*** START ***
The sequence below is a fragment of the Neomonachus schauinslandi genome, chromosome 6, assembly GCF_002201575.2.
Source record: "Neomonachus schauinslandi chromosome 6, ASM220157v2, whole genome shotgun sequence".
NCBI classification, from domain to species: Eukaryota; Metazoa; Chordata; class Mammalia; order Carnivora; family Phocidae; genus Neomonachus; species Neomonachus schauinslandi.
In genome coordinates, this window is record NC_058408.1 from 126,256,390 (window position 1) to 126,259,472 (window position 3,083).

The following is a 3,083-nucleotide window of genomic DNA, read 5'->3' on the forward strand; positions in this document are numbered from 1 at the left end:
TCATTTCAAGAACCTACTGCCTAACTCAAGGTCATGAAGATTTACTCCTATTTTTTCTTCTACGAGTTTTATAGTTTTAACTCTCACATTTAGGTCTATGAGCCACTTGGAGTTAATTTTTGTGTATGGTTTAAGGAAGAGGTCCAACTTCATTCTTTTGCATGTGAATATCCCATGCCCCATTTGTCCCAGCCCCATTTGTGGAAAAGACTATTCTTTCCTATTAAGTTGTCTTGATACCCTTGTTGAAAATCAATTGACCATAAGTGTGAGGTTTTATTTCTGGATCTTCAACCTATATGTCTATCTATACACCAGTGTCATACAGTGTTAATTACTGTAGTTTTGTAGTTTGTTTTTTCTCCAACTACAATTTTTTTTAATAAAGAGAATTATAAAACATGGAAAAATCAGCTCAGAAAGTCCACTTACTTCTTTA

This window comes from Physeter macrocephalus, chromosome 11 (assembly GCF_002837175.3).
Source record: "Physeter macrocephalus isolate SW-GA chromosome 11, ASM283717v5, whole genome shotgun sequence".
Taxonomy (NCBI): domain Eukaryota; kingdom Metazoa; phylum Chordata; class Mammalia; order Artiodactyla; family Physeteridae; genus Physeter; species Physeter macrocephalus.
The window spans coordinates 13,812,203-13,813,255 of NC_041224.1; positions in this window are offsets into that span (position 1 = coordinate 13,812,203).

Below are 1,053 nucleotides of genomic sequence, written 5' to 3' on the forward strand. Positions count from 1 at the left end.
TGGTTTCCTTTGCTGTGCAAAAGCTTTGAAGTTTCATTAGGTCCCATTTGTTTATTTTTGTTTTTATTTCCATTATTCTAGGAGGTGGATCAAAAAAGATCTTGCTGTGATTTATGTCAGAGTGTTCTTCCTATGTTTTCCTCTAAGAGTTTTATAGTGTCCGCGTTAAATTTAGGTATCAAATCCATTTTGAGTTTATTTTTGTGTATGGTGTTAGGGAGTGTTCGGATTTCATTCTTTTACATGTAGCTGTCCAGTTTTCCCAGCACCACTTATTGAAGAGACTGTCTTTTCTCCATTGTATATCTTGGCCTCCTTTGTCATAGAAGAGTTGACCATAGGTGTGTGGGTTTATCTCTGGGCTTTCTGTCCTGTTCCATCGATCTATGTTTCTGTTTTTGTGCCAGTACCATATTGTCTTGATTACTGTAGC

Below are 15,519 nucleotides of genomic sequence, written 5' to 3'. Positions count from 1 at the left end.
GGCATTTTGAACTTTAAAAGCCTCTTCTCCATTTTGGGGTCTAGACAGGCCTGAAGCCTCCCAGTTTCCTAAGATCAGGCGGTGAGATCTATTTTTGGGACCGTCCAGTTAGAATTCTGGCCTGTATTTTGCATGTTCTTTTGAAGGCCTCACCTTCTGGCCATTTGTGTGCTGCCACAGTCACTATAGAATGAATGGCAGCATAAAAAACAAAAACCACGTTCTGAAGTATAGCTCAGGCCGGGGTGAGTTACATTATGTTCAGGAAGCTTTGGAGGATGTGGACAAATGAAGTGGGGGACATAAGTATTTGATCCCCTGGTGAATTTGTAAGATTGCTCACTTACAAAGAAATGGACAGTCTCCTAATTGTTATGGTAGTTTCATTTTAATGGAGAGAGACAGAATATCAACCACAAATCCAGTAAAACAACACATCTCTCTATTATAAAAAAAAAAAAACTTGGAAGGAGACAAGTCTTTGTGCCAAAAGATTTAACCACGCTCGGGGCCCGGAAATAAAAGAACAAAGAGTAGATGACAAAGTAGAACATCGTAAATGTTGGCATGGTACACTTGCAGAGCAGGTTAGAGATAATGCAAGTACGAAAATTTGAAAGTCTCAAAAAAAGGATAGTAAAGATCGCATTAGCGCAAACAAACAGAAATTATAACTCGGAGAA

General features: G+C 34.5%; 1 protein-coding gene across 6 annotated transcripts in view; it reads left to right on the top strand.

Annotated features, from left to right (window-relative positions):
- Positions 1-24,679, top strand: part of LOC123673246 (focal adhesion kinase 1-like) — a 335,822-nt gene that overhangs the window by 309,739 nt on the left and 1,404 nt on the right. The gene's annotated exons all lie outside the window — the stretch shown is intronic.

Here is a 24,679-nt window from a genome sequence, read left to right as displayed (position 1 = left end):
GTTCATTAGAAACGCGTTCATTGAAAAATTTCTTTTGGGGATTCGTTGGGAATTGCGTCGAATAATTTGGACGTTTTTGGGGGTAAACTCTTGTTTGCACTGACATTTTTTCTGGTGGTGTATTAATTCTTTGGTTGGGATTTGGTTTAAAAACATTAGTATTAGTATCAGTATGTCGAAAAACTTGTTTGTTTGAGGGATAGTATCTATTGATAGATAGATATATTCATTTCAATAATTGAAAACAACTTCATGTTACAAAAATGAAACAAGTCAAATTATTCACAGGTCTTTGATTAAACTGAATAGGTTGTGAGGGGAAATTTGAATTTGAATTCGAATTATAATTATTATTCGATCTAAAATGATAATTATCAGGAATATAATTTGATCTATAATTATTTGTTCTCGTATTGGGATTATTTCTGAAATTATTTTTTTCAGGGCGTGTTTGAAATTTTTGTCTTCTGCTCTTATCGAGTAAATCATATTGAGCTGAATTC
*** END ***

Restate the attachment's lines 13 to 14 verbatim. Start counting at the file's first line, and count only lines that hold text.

Below are 15,519 nucleotides of genomic sequence, written 5' to 3'. Positions count from 1 at the left end.
GGCATTTTGAACTTTAAAAGCCTCTTCTCCATTTTGGGGTCTAGACAGGCCTGAAGCCTCCCAGTTTCCTAAGATCAGGCGGTGAGATCTATTTTTGGGACCGTCCAGTTAGAATTCTGGCCTGTATTTTGCATGTTCTTTTGAAGGCCTCACCTTCTGGCCATTTGTGTGCTGCCACAGTCACTATAGAATGAATGGCAGCATAAAAAACAAAAACCACGTTCTGAAGTATAGCTCAGGCCGGGGTGAGTTACATTATGTTCAGGAAGCTTTGGAGGATGTGGACAAATGAAGTGGGGGACATAAGTATTTGATCCCCTGGTGAATTTGTAAGATTGCTCACTTACAAAGAAATGGACAGTCTCCTAATTGTTATGGTAGTTTCATTTTAATGGAGAGAGACAGAATATCAACCACAAATCCAGTAAAACAACACATCTCTCTATTATAAAAAAAAAAAAACTTGGAAGGAGACAAGTCTTTGTGCCAAAAGATTTAACCACGCTCGGGGCCCGGAAATAAAAGAACAAAGAGTAGATGACAAAGTAGAACATCGTAAATGTTGGCATGGTACACTTGCAGAGCAGGTTAGAGATAATGCAAGTACGAAAATTTGAAAGTCTCAAAAAAAGGATAGTAAAGATCGCATTAGCGCAAACAAACAGAAATTATAACTCGGAGAA